If a court determines that a majority shareholder has thwarted a minority shareholder’s reasonable expectations, what relief is available to that oppressed minority shareholder? The Court of Appeals noted that, while Section 3-413 mentions only dissolution as a remedy for oppressive conduct, that “statute also refers to the court acting as a ‘court of equity,’ which indicates that the Legislature intended for a court to exercise its equitable powers in such a case.” Id. at 368 (footnote omitted). The Court again cited to the decision of the Court of Special Appeals in Edenbaum, where that latter court “observed that dissolution is an extreme remedy and should be avoided if less drastic equitable remedies are available,” and it “listed a non-exhaustive set of alternatives to dissolution that might be appropriate in a particular case.” Id. (citation omitted).
Thus, the Court of Appeals held “that dissolution is not the only remedy if oppression is found.” Id. at 370. Furthermore, when fashioning a remedy short of dissolution, a court “is not required to match its remedy to an expectation of the minority shareholder,” and “a court should take into account not only the reasonable expectations of the oppressed minority shareholder, but also the expectations and interests of others associated with the company,” e.g. other shareholders, corporate management, employees, and customers. Id. at 369, 370.
The Court concluded that the circuit court had fashioned a proper remedy for David. The Court agreed with the lower court that “employment-based relief” was not appropriate. David did not have a contract that negated the “presumption in Maryland law that an employment relationship is ‘at-will’ – i.e., terminable by either party at any time, with our without cause.” Id. at 363-64. Although the trial court found that David “had a reasonable expectation of future employment at the time he became a shareholder,” that finding was just “an assessment of his expectations for purposes of the dissolution remedy,” and did not entitle him to “an employment-related remedy for a non-existent employment contract.” Id. at 371.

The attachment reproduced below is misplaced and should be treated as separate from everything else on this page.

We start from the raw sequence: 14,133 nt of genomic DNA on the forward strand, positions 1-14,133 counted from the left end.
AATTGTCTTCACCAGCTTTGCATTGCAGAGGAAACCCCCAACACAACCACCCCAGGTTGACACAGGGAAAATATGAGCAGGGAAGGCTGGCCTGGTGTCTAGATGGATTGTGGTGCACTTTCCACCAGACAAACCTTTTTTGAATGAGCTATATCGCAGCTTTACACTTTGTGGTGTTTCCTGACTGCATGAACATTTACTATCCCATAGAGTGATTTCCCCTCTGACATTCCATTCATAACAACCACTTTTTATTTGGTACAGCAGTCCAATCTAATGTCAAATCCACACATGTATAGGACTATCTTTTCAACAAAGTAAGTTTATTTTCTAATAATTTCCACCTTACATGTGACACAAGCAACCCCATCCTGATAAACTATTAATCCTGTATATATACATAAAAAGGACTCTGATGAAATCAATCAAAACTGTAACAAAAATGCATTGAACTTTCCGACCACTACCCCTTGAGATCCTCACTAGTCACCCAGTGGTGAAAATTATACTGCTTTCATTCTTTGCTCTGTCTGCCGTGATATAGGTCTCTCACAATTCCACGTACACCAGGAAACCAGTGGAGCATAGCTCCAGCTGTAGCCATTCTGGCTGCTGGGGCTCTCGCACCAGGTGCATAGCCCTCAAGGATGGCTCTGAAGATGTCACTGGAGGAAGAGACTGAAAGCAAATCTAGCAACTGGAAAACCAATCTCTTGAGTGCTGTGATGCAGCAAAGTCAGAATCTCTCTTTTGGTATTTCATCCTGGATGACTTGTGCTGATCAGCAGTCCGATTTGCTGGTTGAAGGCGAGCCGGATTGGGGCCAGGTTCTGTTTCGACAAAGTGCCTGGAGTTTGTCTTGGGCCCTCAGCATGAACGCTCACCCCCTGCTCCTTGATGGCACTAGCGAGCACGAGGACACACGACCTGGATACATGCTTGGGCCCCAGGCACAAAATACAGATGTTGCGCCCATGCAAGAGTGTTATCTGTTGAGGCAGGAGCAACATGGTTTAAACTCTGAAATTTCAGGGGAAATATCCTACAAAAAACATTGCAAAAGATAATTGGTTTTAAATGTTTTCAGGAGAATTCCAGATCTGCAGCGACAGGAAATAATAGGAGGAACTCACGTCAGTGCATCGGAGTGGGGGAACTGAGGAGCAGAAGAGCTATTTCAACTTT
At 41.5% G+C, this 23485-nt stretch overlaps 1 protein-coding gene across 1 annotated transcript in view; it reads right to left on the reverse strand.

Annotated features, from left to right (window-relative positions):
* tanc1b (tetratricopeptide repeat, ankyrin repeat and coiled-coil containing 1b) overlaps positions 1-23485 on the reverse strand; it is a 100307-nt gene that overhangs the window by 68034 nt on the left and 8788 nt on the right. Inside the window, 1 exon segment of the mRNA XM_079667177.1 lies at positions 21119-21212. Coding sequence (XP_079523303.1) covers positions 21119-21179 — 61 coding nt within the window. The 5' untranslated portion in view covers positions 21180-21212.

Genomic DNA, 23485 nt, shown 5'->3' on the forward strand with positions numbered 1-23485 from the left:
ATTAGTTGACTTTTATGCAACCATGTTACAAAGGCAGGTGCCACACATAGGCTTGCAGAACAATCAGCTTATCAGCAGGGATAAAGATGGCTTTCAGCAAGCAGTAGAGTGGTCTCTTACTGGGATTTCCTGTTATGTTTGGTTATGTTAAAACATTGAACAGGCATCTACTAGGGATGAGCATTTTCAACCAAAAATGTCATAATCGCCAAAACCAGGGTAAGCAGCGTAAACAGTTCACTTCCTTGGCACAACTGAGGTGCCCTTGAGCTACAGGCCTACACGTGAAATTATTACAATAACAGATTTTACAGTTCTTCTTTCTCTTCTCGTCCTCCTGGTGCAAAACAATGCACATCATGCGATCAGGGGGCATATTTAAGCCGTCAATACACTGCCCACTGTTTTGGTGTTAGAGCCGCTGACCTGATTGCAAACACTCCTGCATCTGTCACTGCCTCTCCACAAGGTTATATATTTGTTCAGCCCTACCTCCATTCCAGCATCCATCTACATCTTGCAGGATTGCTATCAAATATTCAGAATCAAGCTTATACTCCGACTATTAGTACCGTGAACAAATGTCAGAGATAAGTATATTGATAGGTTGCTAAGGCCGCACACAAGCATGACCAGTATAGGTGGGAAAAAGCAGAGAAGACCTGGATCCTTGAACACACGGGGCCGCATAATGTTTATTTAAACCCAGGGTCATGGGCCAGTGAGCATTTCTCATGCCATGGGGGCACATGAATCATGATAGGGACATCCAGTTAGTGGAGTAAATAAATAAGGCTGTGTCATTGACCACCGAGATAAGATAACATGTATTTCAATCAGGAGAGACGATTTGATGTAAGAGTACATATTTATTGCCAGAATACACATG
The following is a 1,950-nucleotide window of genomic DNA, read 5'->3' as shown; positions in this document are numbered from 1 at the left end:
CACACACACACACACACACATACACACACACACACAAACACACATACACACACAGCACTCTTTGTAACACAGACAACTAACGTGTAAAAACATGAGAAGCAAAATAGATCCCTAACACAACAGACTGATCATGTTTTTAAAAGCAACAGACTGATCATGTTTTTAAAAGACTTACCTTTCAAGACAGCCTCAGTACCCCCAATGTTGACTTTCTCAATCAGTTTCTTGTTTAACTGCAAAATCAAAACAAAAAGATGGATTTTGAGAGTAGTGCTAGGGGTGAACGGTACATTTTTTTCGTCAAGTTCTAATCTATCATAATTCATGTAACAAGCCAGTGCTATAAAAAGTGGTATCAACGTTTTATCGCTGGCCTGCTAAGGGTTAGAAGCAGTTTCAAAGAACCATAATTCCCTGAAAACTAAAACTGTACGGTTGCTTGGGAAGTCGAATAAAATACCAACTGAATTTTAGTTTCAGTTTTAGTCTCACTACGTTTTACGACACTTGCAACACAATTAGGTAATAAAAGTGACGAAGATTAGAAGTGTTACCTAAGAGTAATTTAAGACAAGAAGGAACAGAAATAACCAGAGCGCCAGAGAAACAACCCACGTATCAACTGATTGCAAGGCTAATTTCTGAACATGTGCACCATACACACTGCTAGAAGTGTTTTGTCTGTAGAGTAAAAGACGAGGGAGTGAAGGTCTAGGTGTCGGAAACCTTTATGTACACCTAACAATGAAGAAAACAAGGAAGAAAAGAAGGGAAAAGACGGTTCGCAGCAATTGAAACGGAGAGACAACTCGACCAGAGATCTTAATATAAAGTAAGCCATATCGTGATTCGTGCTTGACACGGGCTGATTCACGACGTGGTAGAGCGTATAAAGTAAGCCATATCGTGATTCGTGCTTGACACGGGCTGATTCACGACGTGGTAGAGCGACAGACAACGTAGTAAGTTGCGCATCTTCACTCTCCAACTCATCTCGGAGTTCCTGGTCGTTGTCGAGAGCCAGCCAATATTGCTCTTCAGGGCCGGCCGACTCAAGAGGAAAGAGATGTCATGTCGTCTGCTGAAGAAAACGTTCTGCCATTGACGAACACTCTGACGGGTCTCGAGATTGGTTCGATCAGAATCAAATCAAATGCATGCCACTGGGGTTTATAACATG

The Court explained that “[a] reasonable expectation for purposes of the corporate dissolution statute is simply a way of detecting oppression, but it does not dictate the relief that an equity court is to grant.” Id. In short, the Court held that the trial court had fully considered the evidence and had properly exercised its discretion in shaping a remedy:
The Circuit Court in this case appropriately considered the fact that Quotient was a thriving business, growing in the number of employees and contracts and that its majority shareholder—Jodi Lare—had not oppressed Mr. Bontempo, in deciding that dissolution was an inappropriate remedy for Mr. Lare’s oppression. In fashioning a lesser remedy, the court acted well within its discretion when it decided not to require employment-related relief without an oral or written agreement to support that relief. To hold that the court abused its discretion and that Mr. Bontempo was entitled to employment-related relief—whether reinstatement or the monetary damages he is primarily interested in—would be to convert a discretionary equitable remedy into a substantive legal right.
Judge Adkins wrote a dissenting opinion, which was joined by Judge Harrell. The dissenting judges agreed that the reasonable expectations doctrine provides the appropriate test for determining whether a majority shareholder has oppressed a minority shareholder, but they thought the trial judge had improperly applied that test. Judges Adkins and Adkins thought that the trial judge should have considered employment-based remedies.
In short, the law in Maryland is clear. Courts are empowered to protect the reasonable expectations held by a minority shareholder when he or she obtains an interest in a corporation. Those expectations, however, must be objectively reasonable and they must be central to the shareholder’s decision to join the venture. If a minority shareholder demonstrates that a controlling shareholder has frustrated those expectations, a Maryland court can fashion equitable relief that is appropriate under all relevant circumstances, taking into account the reasonable expectations of that minority shareholder, as well as the expectations and interests of others associated with the company, including other shareholders, corporate management, employees, and customers.